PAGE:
Supporting patients with traumatic brain injury

Written by: Dr Colette Griffin
Published: | Updated: 23/05/2023
Edited by: Karolyn Judge

A traumatic brain injury has an impact regardless of its severity, but differing levels of support for the symptoms they produce are required.


Here to provide a comprehensive guide to symptoms and what treatments are available for traumatic brain injuries is leading London-based consultant neurologist Dr Colette Griffin.


CT scan of a patient with a traumatic brain injury


What are the common causes of traumatic brain injuries?

Traumatic brain injuries can be divided into penetrating or non-penetrating injuries. Penetrating injuries are caused by any object that penetrates the skull. Non penetrating injuries are caused by any trauma to the head. Both can be seen in the context of a road traffic accident, a fall or an assault. Non-penetrating injuries can also be seen due to a sporting collision and in the elderly population a fall from standing is the most common cause.



What are the symptoms of traumatic brain injuries?

People who have sustained a traumatic brain injury can present in a variety of ways. Most people will have a headache. Vertigo, visual disturbances, poor sleep patterns and loss of sense of taste and smell can also occur. Memory problems can be common in the more severely-affected groups. This can consist of poor concentration and attention, difficulties multi-tasking, poor short-term memory, difficulty communicating and difficulties with complex planning tasks.


More severely-affected people can have post-traumatic amnesia and behavioural changes. Depression is more common in all severities of injury. The injury can also have an impact on relationships with family and friends, in addition to financial strains due to an inability to work or drive.



How are traumatic brain injuries diagnosed?

There are many ways to diagnose a traumatic brain injury. A specialist taking a detailed history of the events and the symptoms is the first important step. Imaging of the brain (both CT scan and MRI scan) is also helpful to look for the presence of bleeding in the brain, bleeding outside the brain but under the skull, skull fractures and sheering injuries (diffuse axonal injury). Most specialists will use the Mayo Classification of traumatic brain injury. This takes into account features such as length of loss of consciousness, level of awareness (Glasgow Coma Scale) and the findings on brain imaging. People are then classified as either having had a mild traumatic brain injury, or a moderate-severe traumatic brain injury.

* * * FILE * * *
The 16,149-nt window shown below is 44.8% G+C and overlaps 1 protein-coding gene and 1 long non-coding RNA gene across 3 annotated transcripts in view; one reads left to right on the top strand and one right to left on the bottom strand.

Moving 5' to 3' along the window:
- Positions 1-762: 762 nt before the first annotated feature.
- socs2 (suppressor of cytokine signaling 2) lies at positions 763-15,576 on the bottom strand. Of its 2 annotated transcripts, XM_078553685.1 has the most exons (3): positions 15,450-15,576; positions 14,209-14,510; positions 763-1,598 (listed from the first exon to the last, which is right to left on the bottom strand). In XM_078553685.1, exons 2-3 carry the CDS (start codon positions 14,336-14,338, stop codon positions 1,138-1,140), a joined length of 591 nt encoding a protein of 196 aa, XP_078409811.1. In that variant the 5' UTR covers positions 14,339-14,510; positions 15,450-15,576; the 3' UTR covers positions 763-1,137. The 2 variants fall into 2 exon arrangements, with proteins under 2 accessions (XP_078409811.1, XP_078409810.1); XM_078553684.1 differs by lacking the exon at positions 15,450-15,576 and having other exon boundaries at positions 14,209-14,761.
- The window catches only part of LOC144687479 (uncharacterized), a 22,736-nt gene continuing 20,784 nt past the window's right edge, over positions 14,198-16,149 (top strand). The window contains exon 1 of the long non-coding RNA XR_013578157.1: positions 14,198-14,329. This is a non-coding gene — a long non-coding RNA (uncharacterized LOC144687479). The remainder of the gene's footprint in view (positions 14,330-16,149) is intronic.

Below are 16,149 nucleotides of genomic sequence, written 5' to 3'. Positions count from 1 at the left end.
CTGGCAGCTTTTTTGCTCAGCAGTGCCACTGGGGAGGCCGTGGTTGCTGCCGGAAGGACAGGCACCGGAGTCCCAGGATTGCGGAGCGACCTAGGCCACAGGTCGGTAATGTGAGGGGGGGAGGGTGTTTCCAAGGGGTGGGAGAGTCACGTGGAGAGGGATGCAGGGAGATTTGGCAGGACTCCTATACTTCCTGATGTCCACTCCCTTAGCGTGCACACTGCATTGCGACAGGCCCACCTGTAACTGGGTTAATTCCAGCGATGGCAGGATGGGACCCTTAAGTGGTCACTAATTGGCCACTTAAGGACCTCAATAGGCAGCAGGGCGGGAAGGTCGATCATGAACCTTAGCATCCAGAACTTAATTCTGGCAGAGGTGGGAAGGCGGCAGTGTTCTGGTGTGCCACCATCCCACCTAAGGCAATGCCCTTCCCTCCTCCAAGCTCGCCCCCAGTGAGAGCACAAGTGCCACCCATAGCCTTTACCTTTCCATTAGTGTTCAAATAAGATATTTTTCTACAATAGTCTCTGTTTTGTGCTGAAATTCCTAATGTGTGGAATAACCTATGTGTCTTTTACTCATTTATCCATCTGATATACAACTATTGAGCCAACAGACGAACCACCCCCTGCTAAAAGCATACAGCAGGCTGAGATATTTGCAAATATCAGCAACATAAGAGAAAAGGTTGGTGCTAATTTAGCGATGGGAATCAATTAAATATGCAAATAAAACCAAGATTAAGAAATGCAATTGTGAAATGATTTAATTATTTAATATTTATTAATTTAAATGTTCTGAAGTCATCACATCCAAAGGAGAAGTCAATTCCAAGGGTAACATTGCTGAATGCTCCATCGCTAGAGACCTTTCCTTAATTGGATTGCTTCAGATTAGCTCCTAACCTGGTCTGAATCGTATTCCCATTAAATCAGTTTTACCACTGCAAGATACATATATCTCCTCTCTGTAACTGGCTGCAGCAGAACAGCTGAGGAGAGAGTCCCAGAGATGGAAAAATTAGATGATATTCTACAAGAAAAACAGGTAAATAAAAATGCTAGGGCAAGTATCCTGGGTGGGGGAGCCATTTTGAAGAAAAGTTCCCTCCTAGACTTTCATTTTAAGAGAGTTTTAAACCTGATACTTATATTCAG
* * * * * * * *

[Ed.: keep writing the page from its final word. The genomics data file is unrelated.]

What treatments are available for traumatic brain injuries?

The most important thing for a person who has sustained a traumatic brain injury is to see a traumatic brain injury specialist. The specialist will be able to give an accurate diagnosis and develop a bespoke treatment plan based on the severity of the injury and the symptoms that have occurred.


In the acute phase (initial emergency hospital assessment), a consultant neurosurgeon will decide whether the injury is severe enough to require an urgent operation. This is most likely to be required in cases of extradural haematomas (bleeding outside the dural layer of the protective meninges surrounding the brain), or if there is a pressure effect from other bleeding such as a subdural haemorrhage (bleeding underneath the dural layer of the meninges). Depressed skull fractures also require urgent surgical repair. Some people are so severely injured that they require urgent admission to a neuro-intensive care unit for monitoring by a neurosurgical team.


As each case is different, it is critical that the treatment plan is bespoke for that person. Treatments required depend on the symptoms and their severity. Headaches can be treated with medication, and other more holistic treatment methods such as acupuncture.


Most people and most non specialists are not aware that medications containing either Paracetamol or Codeine make headaches worse. A such, these should not be used for longer than 24 to 48 hours in the context of traumatic brain injury.


Vertigo responds well to a specialist audio-vestibular assessment and vestibular physiotherapy. Visual symptoms usually settle slowly over time (if they are not due to a paralysis of the muscles that control eye movements). Taste and smell can recover but usually do so very slowly.


Memory and communication difficulties respond well to inter-disciplinary therapy with a specialist neuropsychologist and specialist neuro occupational therapist working closely with a specialist speech and language therapist. Balance and gait difficulties respond well to treatment by a specialist neuro physiotherapist.